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Scarlett Johansson Accuses OpenAI of Mimicking Her Voice Without Consent in its ChatGPT system

Scarlett Johansson accused OpenAI of creating a voice for its ChatGPT system that sounded “eerily similar” to hers, despite declining an offer to voice the chatbot. Johansson’s statement came after OpenAI announced it would remove the voice, named ‘Sky’. OpenAI CEO Sam Altman clarified that Sky’s voice was performed by a different actress and was not meant to resemble Johansson. He apologized for the lack of communication and paused using Sky’s voice out of respect for Johansson.

This incident underscores growing concerns in Hollywood about the use of AI to replicate actors’ voices and images. Johansson disclosed that Altman had approached her in September with an offer, which she declined. She noted the similarity of Sky’s voice to hers caused confusion among her friends and the public. Johansson accused Altman of insinuating the intentional likeness by referencing the 2013 film “Her,” where she voices an AI assistant. The fight over rights to the actors’ voices and images became a focus in Hollywood as studios consider how to use AI to create new entertainment and as the computer-produced images and sounds become difficult to distinguish from those of humans.

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DOJ and 30 States File Antitrust Lawsuit Against Live Nation and Ticketmaster

The U.S. Department of Justice, alongside 30 states, filed a significant antitrust lawsuit against Live Nation on Thursday, calling for the breakup of the concert giant and its subsidiary Ticketmaster. Attorney General Merrick Garland announced the suit, which was filed in Manhattan federal court, alleging that Live Nation’s market dominance has stifled competition through exclusive ticketing contracts that bind venues to Ticketmaster.

The lawsuit accuses Live Nation of using its market power to thwart competition, with Garland citing evidence from emails between Live Nation CEO Michael Rapino, Oak View Group’s Tim Leiweke, and Silver Lake Capital. Garland highlighted instances in 2021 where Live Nation allegedly threatened Silver Lake to divest from TEG, a competitor, ultimately forcing a sale. The DOJ’s action seeks to undo the 2010 merger of Live Nation and Ticketmaster, which critics argue gave the company excessive control over the live music industry. Deputy Attorney General Lisa Monaco emphasized that this lawsuit aims to make live music more accessible for fans and artists by dismantling the alleged anticompetitive practices.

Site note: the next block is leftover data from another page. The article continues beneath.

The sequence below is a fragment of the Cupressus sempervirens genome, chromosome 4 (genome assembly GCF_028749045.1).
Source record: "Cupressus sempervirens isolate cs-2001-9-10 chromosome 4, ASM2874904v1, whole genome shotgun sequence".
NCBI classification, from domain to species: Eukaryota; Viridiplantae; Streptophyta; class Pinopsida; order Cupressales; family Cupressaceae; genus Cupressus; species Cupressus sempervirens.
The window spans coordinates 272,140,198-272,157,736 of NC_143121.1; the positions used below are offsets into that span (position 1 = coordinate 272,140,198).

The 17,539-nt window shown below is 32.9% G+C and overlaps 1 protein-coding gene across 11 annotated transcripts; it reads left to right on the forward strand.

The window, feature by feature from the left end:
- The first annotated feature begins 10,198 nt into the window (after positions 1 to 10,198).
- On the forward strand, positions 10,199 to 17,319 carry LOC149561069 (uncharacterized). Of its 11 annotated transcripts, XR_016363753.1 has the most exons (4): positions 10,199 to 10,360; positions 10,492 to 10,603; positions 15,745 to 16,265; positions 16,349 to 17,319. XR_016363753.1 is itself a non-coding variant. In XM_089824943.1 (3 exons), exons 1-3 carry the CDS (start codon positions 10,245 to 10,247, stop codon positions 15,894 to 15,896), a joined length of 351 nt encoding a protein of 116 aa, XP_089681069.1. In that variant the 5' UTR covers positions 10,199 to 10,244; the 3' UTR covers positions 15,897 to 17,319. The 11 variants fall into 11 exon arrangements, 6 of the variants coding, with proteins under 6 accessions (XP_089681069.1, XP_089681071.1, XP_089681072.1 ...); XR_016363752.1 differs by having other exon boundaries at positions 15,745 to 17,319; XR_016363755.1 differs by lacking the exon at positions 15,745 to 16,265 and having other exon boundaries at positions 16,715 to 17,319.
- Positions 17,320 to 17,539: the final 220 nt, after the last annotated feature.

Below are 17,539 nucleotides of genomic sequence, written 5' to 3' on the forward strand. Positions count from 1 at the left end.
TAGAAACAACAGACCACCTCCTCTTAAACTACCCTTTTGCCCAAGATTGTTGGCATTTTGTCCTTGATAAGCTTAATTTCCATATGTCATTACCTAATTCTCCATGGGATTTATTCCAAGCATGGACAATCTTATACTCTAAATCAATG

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Beyoncé Sued for Copyright Infringement Over “Break My Soul” Sample

A New Orleans group, Da Showstoppaz, has filed a lawsuit against Beyoncé, alleging copyright infringement for her use of a sample from Big Freedia in her hit song “Break My Soul.” The lawsuit, filed in Louisiana federal court, claims that Big Freedia’s 2014 track “Explode” illegally used lyrics, melody, and musical arrangement from Da Showstoppaz’s 2002 song “Release a Wiggle.” The lawsuit names Beyoncé, Big Freedia, Jay-Z and Sony Music as defendants.

It was argued that Explode used “unique and distinctive lyrics and musical composition” originally created by Da Showstoppaz, adding: “Defendants used plaintiffs’ words, melody, and musical arrangement from their copyrighted works … Any reasonable person listening to Release a Wiggle and Explode would conclude that the songs are substantially similar”.

Da Showstoppaz are calling for the group to be added to the credits of both “Explode” and “Break My Soul”, and to receive royalties from the songs’ future earnings, plus damages.